Gustav Klimt, Approaching Thunderstorm (The Large Poplar ll), 1903 © Leopold Museum, Vienna, Inv. 2008

Gustav Klimt, Approaching Thunderstorm (The Large Poplar II)

Between 1900 and 1907, Gustav Klimt spent the summer months with the Flöge family at the guesthouse of the brewery in Litzlberg, where he found calm and inspiration. He discovered interesting motifs right in the immediate vicinity, even completing two paintings of this large poplar. These are the only two landscape paintings in which Klimt expresses a mood through his use of clouds.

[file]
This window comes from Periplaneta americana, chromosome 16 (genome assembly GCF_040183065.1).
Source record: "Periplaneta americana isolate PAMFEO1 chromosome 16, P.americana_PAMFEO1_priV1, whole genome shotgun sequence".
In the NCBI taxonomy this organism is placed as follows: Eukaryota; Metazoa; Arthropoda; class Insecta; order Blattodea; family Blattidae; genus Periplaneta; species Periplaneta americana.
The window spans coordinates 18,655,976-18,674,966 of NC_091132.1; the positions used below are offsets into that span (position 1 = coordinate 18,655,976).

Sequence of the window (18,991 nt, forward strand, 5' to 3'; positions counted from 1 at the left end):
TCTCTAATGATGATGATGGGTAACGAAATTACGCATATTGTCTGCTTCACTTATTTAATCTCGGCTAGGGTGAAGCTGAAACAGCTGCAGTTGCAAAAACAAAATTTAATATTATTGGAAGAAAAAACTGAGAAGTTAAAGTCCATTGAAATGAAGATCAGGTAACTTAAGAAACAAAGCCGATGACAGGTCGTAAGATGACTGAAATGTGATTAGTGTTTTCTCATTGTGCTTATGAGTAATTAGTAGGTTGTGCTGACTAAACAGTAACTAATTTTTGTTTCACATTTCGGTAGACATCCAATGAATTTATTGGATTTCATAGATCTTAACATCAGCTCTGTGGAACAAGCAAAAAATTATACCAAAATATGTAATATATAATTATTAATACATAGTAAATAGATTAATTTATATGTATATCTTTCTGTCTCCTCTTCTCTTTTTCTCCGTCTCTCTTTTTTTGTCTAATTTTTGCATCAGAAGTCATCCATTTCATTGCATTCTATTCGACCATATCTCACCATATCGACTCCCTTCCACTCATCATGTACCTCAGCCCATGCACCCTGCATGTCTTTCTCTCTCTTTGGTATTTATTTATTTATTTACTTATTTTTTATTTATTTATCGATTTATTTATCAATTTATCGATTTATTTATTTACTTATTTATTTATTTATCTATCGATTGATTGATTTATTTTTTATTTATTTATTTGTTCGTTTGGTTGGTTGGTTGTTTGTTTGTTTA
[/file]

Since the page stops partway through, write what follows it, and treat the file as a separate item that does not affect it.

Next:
The imposing tree, painted in pointillistic-seeming “trout-like dabs”, towers up towards the sky behind the small chapel, which still stands there today. While the Pointillists, however, dissect reality into individual dots made of pure paint, Klimt uses each of these finely nuanced miniature surfaces to depict an individual leaf. The powerful storm clouds brewing above are likewise depicted using the finest nuances of colour. The column of the poplar divides the painting’s square area into variously sized surfaces. While the calm before the storm dominates the mood of this painting, the majestic tree depicted therein eventually succumbed to another thunderstorm, being struck and felled by lightning in 1928.

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